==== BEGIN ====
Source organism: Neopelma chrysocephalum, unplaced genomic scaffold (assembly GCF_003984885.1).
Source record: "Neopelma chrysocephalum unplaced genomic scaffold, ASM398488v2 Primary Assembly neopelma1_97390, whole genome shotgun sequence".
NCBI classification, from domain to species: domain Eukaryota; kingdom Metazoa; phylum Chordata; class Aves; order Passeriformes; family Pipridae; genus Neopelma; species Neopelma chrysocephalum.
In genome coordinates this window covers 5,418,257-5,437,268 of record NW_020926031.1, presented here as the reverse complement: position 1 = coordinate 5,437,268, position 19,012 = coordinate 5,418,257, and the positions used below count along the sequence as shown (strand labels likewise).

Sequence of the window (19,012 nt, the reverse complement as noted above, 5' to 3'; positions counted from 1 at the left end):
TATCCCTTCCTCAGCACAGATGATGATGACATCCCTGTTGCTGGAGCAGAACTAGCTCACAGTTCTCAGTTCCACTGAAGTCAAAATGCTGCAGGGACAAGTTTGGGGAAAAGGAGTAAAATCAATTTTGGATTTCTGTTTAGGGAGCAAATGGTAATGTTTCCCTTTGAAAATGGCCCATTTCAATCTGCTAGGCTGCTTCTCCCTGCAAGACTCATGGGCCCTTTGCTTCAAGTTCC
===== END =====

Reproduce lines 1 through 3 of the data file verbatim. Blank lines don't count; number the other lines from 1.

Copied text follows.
Source organism: Neopelma chrysocephalum, unplaced genomic scaffold (assembly GCF_003984885.1).
Source record: "Neopelma chrysocephalum unplaced genomic scaffold, ASM398488v2 Primary Assembly neopelma1_97390, whole genome shotgun sequence".
NCBI classification, from domain to species: domain Eukaryota; kingdom Metazoa; phylum Chordata; class Aves; order Passeriformes; family Pipridae; genus Neopelma; species Neopelma chrysocephalum.